Tag Archives: conservation

There’s Still Time to Help Wildlife With Your State Income Tax Return

With tax returns due April 18, time is running out, but you can still help California’s rare, threatened and endangered species when you file your state return. In the Voluntary Contributions section you can donate any dollar amount to the California Sea Otter Fund on line 410 and the Rare and Endangered Species Preservation Program on line 403. These special funds help support California Department of Fish and Wildlife (CDFW) endangered species research and conservation programs.

California’s sea otters (Enhydra lutris nereis) were driven nearly to extinction, then given legal protection that has allowed the population to grow. In recent years, that growth stagnated, and is just starting to grow again, to a few more than 3,000 sea otters in California waters. This small population is vulnerable to oil spills, chemicals and other pollutants in road and agricultural run-off, predation by white sharks and other threats.

Donations to the California Sea Otter Fund (line 410) are split between CDFW and the State Coastal Conservancy. Those contributions have funded studies that link many sea otter deaths to polluted runoff, including fecal parasites, bacterial toxins and chemicals related to coastal land use.

The Southern sea otter is fully protected by the State of California, and take is not allowed except for scientific research and recovery purposes. Additionally, the sea otter is federally listed, and it is illegal to harass, pursue, hunt, catch, capture or kill, or attempt any of those actions on such listed species. Yet, just last year, four were shot and many others were intentionally harassed by people. The California Sea Otter Fund also supports a growing program to reduce human disturbance to sea otters.

Another 83 species of animals and 219 plants are listed by the state as rare, threatened or endangered. Donations to the Rare and Endangered Species Preservation Program (line 403) pay for essential CDFW research and recovery efforts for these plants and animals, and critical efforts to restore and conserve their habitat.

Past donations to this program have enabled biologists to study the Livermore tarplant (Deinandra bacigalupii) and the critically endangered Slender-petaled mustard (Thelypodium stenopetalum), and implement conservation efforts for the Mohave ground squirrel (Xerospermophilus mohavensis), California tiger salamander (Ambystoma californiense), Giant garter snake (Thamnophis gigas),Tricolored blackbird (Agelaius tricolor) and Desert pupfish (Cyprinodon macularius).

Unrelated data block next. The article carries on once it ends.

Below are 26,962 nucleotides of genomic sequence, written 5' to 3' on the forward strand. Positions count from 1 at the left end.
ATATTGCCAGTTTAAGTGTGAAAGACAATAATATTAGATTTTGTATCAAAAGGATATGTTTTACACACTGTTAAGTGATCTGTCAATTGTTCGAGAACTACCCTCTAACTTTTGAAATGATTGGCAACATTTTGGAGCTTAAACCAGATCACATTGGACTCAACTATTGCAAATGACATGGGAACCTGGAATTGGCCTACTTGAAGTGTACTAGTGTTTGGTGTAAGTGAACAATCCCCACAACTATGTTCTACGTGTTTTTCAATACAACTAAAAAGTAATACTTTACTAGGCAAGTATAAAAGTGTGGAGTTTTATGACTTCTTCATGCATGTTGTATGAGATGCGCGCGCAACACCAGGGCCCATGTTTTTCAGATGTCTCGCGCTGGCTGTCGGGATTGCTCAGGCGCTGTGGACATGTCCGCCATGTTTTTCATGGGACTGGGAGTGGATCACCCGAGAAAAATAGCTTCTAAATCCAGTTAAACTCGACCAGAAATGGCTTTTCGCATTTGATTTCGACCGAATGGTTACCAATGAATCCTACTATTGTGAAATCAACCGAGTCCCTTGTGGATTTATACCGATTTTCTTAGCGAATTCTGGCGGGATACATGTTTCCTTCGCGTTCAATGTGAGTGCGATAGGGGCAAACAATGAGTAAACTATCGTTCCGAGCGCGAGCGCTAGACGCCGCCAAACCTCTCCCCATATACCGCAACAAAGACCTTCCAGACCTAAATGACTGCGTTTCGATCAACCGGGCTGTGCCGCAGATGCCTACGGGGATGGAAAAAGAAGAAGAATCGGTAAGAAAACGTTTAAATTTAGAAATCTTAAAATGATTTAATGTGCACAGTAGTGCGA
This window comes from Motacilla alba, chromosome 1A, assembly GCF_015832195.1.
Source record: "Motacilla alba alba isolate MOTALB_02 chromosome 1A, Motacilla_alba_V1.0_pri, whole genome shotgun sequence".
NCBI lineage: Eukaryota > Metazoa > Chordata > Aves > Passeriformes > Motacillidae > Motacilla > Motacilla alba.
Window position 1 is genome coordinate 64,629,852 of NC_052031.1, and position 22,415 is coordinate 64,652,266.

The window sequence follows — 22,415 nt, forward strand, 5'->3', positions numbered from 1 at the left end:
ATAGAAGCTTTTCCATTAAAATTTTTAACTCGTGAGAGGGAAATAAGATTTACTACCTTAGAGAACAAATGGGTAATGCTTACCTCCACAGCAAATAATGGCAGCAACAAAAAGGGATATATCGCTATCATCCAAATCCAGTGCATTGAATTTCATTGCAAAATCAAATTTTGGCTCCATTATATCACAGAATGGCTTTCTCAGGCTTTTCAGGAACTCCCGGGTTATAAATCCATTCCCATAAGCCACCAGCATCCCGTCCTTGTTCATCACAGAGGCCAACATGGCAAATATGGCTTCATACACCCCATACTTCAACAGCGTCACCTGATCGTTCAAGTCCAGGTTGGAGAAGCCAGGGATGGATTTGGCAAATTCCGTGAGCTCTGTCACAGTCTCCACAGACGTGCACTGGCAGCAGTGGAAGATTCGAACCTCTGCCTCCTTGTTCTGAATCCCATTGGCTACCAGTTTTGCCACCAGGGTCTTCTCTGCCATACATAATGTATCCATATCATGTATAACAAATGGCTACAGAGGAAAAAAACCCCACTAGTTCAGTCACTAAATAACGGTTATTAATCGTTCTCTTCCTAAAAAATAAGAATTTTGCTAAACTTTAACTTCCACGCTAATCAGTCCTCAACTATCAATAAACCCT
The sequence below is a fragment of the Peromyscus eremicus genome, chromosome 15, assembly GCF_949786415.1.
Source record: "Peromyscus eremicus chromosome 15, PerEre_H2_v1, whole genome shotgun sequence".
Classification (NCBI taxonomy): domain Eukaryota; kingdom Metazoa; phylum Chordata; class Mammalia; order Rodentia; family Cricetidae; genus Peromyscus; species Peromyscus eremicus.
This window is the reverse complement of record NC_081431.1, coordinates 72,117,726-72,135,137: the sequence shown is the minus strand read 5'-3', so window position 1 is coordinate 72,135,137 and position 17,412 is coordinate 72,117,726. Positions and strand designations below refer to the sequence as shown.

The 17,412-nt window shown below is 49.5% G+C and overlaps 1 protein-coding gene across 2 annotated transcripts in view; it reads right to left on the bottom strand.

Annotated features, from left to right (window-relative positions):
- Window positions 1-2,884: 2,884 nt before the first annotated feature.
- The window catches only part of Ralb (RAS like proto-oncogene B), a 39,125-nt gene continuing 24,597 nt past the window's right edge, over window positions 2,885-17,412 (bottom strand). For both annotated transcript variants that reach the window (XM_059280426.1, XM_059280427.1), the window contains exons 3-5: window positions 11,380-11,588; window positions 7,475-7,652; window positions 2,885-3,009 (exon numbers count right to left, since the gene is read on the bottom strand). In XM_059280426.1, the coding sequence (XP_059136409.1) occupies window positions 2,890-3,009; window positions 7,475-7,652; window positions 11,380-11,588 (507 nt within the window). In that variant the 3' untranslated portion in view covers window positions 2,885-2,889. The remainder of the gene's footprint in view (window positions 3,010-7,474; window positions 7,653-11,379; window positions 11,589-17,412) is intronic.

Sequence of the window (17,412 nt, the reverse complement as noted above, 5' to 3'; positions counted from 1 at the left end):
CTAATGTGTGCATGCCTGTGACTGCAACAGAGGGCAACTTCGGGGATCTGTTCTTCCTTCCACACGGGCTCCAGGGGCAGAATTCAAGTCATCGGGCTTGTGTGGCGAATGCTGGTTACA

“There is no upper limit to voluntary contributions; any dollar amount is welcome. But, with so many species in need of conservation efforts and given the size of the Golden State, we’d like to encourage higher donations,” said CDFW Senior Environmental Scientist Esther Burkett. “Can Californians beat last year’s average of $15 per household? These plants and animals are part of our heritage and need your support to survive and thrive.”

If someone else prepares your state tax return, please let him or her know you want to donate to the California Sea Otter Fund on line 410 or the Rare and Endangered Species Preservation Program on line 403. If you use Turbo Tax, when you’re near the end of your tax return it should ask if you want to make a voluntary contribution to a special fund. Click “Yes” and go to lines 403 and 410.

CDFW biologists have achieved important recovery milestones and protected vulnerable species, thanks to California taxpayers. More information about how CDFW uses funds in the Rare and Endangered Species Preservation Program and Sea Otter program is available at www.wildlife.ca.gov/tax-donation and at www.facebook.com/seaotterfundcdfw.

This slideshow requires JavaScript.

Media Contact:
Dana Michaels, CDFW Communications, (916) 322-2420

Sportsmen’s Dollars Support Research on Desert Bighorn Sheep

Thanks to California’s big game hunters, wildlife biologists studying Desert Bighorn Sheep will have new technology and tools to help them study deadly diseases that affect these icons of the desert.

In 2013, Desert Bighorn sheep populations in the Mojave Desert near Old Dad Peak suffered a die-off. In an effort to learn more about the spread of disease and survival, scientists from the California Department of Fish and Wildlife (CDFW), Mojave National Preserve and Oregon State University launched an ongoing joint study of adult sheep. They have captured and radio-collared about 150 adults to date, but important data about lamb mortality is still missing.

Now, in the third year of the study, a grant will enable researchers to collect the data that will unlock the mystery. Beginning this winter, scientists will capture and radio collar bighorn ewes. As they are captured, ultrasounds will be conducted, and ewes that are found to be pregnant will be implanted with special vaginal implant transmitters, the purchase of which will be funded by the $190,000 grant. When the lamb is subsequently born, the transmitter will be pushed out and send an alert signal. Project researchers can then go to the birth site and put a miniature radio transmitter on the lamb.

If the lamb subsequently dies, a mortality signal will be transmitted and the body will be recovered by researchers quickly enough to pinpoint the cause of death. This real-time information gathering technique will hopefully provide answers to the mystery behind unexplained bighorn mortality — why the 2013 disease outbreak was so widespread, what factors contributed to the spread of the disease and what management efforts can be instituted to help prevent future outbreaks.